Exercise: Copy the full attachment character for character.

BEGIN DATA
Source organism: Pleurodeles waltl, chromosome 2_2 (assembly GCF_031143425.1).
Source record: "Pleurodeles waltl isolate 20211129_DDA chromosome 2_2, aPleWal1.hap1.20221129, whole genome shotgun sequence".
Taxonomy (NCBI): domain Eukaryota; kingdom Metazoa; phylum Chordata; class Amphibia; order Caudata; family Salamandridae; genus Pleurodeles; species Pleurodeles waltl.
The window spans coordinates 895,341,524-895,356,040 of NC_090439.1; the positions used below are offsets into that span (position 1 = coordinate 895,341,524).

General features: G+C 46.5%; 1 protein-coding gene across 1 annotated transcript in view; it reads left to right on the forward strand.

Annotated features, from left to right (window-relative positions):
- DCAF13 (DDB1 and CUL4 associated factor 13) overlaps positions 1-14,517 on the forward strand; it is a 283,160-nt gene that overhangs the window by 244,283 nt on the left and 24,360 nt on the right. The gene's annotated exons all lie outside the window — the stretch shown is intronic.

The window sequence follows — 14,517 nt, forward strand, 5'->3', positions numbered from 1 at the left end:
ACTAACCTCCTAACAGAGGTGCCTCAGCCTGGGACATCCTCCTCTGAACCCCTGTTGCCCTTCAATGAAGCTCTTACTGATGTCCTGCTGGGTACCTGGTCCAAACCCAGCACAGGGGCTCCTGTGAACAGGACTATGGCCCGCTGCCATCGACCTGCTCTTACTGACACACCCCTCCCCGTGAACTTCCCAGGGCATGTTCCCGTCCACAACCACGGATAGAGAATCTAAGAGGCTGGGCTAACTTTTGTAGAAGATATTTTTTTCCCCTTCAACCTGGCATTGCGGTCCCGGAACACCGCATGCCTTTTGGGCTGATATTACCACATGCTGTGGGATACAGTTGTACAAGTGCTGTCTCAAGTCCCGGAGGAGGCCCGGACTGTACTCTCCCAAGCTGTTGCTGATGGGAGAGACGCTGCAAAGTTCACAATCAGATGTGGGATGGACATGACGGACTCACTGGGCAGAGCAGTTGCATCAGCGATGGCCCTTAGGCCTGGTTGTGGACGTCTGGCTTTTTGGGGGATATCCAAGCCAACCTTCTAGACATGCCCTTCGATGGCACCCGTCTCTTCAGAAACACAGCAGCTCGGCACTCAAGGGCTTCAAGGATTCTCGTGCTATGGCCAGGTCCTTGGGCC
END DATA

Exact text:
Source organism: Pleurodeles waltl, chromosome 2_2 (assembly GCF_031143425.1).
Source record: "Pleurodeles waltl isolate 20211129_DDA chromosome 2_2, aPleWal1.hap1.20221129, whole genome shotgun sequence".
Taxonomy (NCBI): domain Eukaryota; kingdom Metazoa; phylum Chordata; class Amphibia; order Caudata; family Salamandridae; genus Pleurodeles; species Pleurodeles waltl.
The window spans coordinates 895,341,524-895,356,040 of NC_090439.1; the positions used below are offsets into that span (position 1 = coordinate 895,341,524).

General features: G+C 46.5%; 1 protein-coding gene across 1 annotated transcript in view; it reads left to right on the forward strand.

Annotated features, from left to right (window-relative positions):
- DCAF13 (DDB1 and CUL4 associated factor 13) overlaps positions 1-14,517 on the forward strand; it is a 283,160-nt gene that overhangs the window by 244,283 nt on the left and 24,360 nt on the right. The gene's annotated exons all lie outside the window — the stretch shown is intronic.

The window sequence follows — 14,517 nt, forward strand, 5'->3', positions numbered from 1 at the left end:
ACTAACCTCCTAACAGAGGTGCCTCAGCCTGGGACATCCTCCTCTGAACCCCTGTTGCCCTTCAATGAAGCTCTTACTGATGTCCTGCTGGGTACCTGGTCCAAACCCAGCACAGGGGCTCCTGTGAACAGGACTATGGCCCGCTGCCATCGACCTGCTCTTACTGACACACCCCTCCCCGTGAACTTCCCAGGGCATGTTCCCGTCCACAACCACGGATAGAGAATCTAAGAGGCTGGGCTAACTTTTGTAGAAGATATTTTTTTCCCCTTCAACCTGGCATTGCGGTCCCGGAACACCGCATGCCTTTTGGGCTGATATTACCACATGCTGTGGGATACAGTTGTACAAGTGCTGTCTCAAGTCCCGGAGGAGGCCCGGACTGTACTCTCCCAAGCTGTTGCTGATGGGAGAGACGCTGCAAAGTTCACAATCAGATGTGGGATGGACATGACGGACTCACTGGGCAGAGCAGTTGCATCAGCGATGGCCCTTAGGCCTGGTTGTGGACGTCTGGCTTTTTGGGGGATATCCAAGCCAACCTTCTAGACATGCCCTTCGATGGCACCCGTCTCTTCAGAAACACAGCAGCTCGGCACTCAAGGGCTTCAAGGATTCTCGTGCTATGGCCAGGTCCTTGGGCC